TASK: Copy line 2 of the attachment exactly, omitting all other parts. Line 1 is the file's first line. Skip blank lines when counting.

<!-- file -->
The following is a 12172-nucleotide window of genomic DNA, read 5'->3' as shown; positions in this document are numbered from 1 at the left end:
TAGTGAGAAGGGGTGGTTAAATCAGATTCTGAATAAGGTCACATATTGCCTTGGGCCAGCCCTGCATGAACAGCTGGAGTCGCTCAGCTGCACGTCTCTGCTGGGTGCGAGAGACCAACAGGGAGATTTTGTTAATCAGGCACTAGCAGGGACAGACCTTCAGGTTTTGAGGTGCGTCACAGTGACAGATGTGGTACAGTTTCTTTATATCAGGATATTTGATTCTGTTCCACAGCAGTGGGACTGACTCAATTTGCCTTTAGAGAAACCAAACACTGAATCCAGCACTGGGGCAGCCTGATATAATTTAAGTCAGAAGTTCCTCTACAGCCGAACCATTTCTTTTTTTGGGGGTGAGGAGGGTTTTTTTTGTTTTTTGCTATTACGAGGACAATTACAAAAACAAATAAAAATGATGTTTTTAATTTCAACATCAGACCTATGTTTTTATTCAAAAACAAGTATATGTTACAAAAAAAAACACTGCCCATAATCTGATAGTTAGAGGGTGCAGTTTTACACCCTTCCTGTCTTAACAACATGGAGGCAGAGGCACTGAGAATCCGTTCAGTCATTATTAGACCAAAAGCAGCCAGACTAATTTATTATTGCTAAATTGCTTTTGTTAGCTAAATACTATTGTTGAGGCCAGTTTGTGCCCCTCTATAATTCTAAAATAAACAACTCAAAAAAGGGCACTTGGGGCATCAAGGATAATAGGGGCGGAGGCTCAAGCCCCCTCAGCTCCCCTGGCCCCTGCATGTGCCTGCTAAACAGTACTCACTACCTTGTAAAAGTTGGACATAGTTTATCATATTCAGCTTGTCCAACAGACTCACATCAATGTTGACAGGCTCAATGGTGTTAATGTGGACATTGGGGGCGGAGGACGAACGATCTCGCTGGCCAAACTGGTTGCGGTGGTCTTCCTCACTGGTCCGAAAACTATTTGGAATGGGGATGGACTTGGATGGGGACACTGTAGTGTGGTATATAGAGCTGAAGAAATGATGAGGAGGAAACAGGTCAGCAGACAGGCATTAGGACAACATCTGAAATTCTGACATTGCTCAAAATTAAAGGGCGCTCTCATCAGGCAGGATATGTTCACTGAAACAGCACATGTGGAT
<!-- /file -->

TAGTGAGAAGGGGTGGTTAAATCAGATTCTGAATAAGGTCACATATTGCCTTGGGCCAGCCCTGCATGAACAGCTGGAGTCGCTCAGCTGCACGTCTCTGCTGGGTGCGAGAGACCAACAGGGAGATTTTGTTAATCAGGCACTAGCAGGGACAGACCTTCAGGTTTTGAGGTGCGTCACAGTGACAGATGTGGTACAGTTTCTTTATATCAGGATATTTGATTCTGTTCCACAGCAGTGGGACTGACTCAATTTGCCTTTAGAGAAACCAAACACTGAATCCAGCACTGGGGCAGCCTGATATAATTTAAGTCAGAAGTTCCTCTACAGCCGAACCATTTCTTTTTTTGGGGGTGAGGAGGGTTTTTTTTGTTTTTTGCTATTACGAGGACAATTACAAAAACAAATAAAAATGATGTTTTTAATTTCAACATCAGACCTATGTTTTTATTCAAAAACAAGTATATGTTACAAAAAAAAACACTGCCCATAATCTGATAGTTAGAGGGTGCAGTTTTACACCCTTCCTGTCTTAACAACATGGAGGCAGAGGCACTGAGAATCCGTTCAGTCATTATTAGACCAAAAGCAGCCAGACTAATTTATTATTGCTAAATTGCTTTTGTTAGCTAAATACTATTGTTGAGGCCAGTTTGTGCCCCTCTATAATTCTAAAATAAACAACTCAAAAAAGGGCACTTGGGGCATCAAGGATAATAGGGGCGGAGGCTCAAGCCCCCTCAGCTCCCCTGGCCCCTGCATGTGCCTGCTAAACAGTACTCACTACCTTGTAAAAGTTGGACATAGTTTATCATATTCAGCTTGTCCAACAGACTCACATCAATGTTGACAGGCTCAATGGTGTTAATGTGGACATTGGGGGCGGAGGACGAACGATCTCGCTGGCCAAACTGGTTGCGGTGGTCTTCCTCACTGGTCCGAAAACTATTTGGAATGGGGATGGACTTGGATGGGGACACTGTAGTGTGGTATATAGAGCTGAAGAAATGATGAGGAGGAAACAGGTCAGCAGACAGGCATTAGGACAACATCTGAAATTCTGACATTGCTCAAAATTAAAGGGCGCTCTCATCAGGCAGGATATGTTCACTGAAACAGCACATGTGGAT